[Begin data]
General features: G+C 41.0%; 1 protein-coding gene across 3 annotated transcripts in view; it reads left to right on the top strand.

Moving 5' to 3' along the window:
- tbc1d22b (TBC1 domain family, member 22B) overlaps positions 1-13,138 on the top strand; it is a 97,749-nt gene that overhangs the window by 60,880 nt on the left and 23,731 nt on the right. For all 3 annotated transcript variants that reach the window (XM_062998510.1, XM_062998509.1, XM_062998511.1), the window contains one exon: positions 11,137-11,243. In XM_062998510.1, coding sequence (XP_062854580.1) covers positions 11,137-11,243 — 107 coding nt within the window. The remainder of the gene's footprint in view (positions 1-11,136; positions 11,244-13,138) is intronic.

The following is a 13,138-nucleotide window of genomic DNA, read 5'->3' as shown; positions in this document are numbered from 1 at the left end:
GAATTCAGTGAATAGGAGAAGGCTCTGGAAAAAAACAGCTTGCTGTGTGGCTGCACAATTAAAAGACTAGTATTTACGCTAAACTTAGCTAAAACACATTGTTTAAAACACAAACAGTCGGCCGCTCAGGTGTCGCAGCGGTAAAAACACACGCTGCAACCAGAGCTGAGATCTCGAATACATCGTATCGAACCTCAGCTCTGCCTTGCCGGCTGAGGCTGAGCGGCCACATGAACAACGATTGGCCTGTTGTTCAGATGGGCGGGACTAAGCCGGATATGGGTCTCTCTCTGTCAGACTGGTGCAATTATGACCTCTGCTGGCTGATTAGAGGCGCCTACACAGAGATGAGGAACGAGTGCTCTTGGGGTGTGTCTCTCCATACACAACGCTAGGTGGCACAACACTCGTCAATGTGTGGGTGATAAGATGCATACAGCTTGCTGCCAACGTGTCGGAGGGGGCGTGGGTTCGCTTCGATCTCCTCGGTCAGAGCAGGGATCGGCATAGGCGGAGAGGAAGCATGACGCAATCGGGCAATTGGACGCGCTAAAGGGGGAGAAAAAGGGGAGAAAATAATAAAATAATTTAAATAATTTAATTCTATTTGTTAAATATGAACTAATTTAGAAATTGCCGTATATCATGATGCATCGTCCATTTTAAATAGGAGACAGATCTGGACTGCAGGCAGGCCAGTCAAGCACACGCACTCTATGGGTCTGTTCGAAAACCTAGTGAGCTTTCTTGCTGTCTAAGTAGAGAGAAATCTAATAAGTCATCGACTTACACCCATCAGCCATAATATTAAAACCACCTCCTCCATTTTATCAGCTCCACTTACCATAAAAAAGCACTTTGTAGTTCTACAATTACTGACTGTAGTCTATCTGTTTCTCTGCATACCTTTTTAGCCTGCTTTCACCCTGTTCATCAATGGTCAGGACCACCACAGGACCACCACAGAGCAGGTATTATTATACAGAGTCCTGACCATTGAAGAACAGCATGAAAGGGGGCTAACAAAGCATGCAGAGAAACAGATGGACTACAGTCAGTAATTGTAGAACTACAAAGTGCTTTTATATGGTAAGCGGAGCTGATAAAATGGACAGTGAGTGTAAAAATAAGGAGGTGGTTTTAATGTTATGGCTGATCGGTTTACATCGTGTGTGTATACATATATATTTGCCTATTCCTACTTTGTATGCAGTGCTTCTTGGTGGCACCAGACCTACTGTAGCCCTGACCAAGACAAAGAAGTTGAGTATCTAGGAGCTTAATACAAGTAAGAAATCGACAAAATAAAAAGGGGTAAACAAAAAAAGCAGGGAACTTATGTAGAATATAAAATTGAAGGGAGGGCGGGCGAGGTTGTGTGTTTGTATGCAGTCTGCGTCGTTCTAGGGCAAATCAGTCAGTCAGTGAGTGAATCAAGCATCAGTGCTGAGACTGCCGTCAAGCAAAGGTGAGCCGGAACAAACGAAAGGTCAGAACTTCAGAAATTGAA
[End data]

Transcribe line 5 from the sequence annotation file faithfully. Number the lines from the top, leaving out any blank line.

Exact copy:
GAATTCAGTGAATAGGAGAAGGCTCTGGAAAAAAACAGCTTGCTGTGTGGCTGCACAATTAAAAGACTAGTATTTACGCTAAACTTAGCTAAAACACATTGTTTAAAACACAAACAGTCGGCCGCTCAGGTGTCGCAGCGGTAAAAACACACGCTGCAACCAGAGCTGAGATCTCGAATACATCGTATCGAACCTCAGCTCTGCCTTGCCGGCTGAGGCTGAGCGGCCACATGAACAACGATTGGCCTGTTGTTCAGATGGGCGGGACTAAGCCGGATATGGGTCTCTCTCTGTCAGACTGGTGCAATTATGACCTCTGCTGGCTGATTAGAGGCGCCTACACAGAGATGAGGAACGAGTGCTCTTGGGGTGTGTCTCTCCATACACAACGCTAGGTGGCACAACACTCGTCAATGTGTGGGTGATAAGATGCATACAGCTTGCTGCCAACGTGTCGGAGGGGGCGTGGGTTCGCTTCGATCTCCTCGGTCAGAGCAGGGATCGGCATAGGCGGAGAGGAAGCATGACGCAATCGGGCAATTGGACGCGCTAAAGGGGGAGAAAAAGGGGAGAAAATAATAAAATAATTTAAATAATTTAATTCTATTTGTTAAATATGAACTAATTTAGAAATTGCCGTATATCATGATGCATCGTCCATTTTAAATAGGAGACAGATCTGGACTGCAGGCAGGCCAGTCAAGCACACGCACTCTATGGGTCTGTTCGAAAACCTAGTGAGCTTTCTTGCTGTCTAAGTAGAGAGAAATCTAATAAGTCATCGACTTACACCCATCAGCCATAATATTAAAACCACCTCCTCCATTTTATCAGCTCCACTTACCATAAAAAAGCACTTTGTAGTTCTACAATTACTGACTGTAGTCTATCTGTTTCTCTGCATACCTTTTTAGCCTGCTTTCACCCTGTTCATCAATGGTCAGGACCACCACAGGACCACCACAGAGCAGGTATTATTATACAGAGTCCTGACCATTGAAGAACAGCATGAAAGGGGGCTAACAAAGCATGCAGAGAAACAGATGGACTACAGTCAGTAATTGTAGAACTACAAAGTGCTTTTATATGGTAAGCGGAGCTGATAAAATGGACAGTGAGTGTAAAAATAAGGAGGTGGTTTTAATGTTATGGCTGATCGGTTTACATCGTGTGTGTATACATATATATTTGCCTATTCCTACTTTGTATGCAGTGCTTCTTGGTGGCACCAGACCTACTGTAGCCCTGACCAAGACAAAGAAGTTGAGTATCTAGGAGCTTAATACAAGTAAGAAATCGACAAAATAAAAAGGGGTAAACAAAAAAAGCAGGGAACTTATGTAGAATATAAAATTGAAGGGAGGGCGGGCGAGGTTGTGTGTTTGTATGCAGTCTGCGTCGTTCTAGGGCAAATCAGTCAGTCAGTGAGTGAATCAAGCATCAGTGCTGAGACTGCCGTCAAGCAAAGGTGAGCCGGAACAAACGAAAGGTCAGAACTTCAGAAATTGAA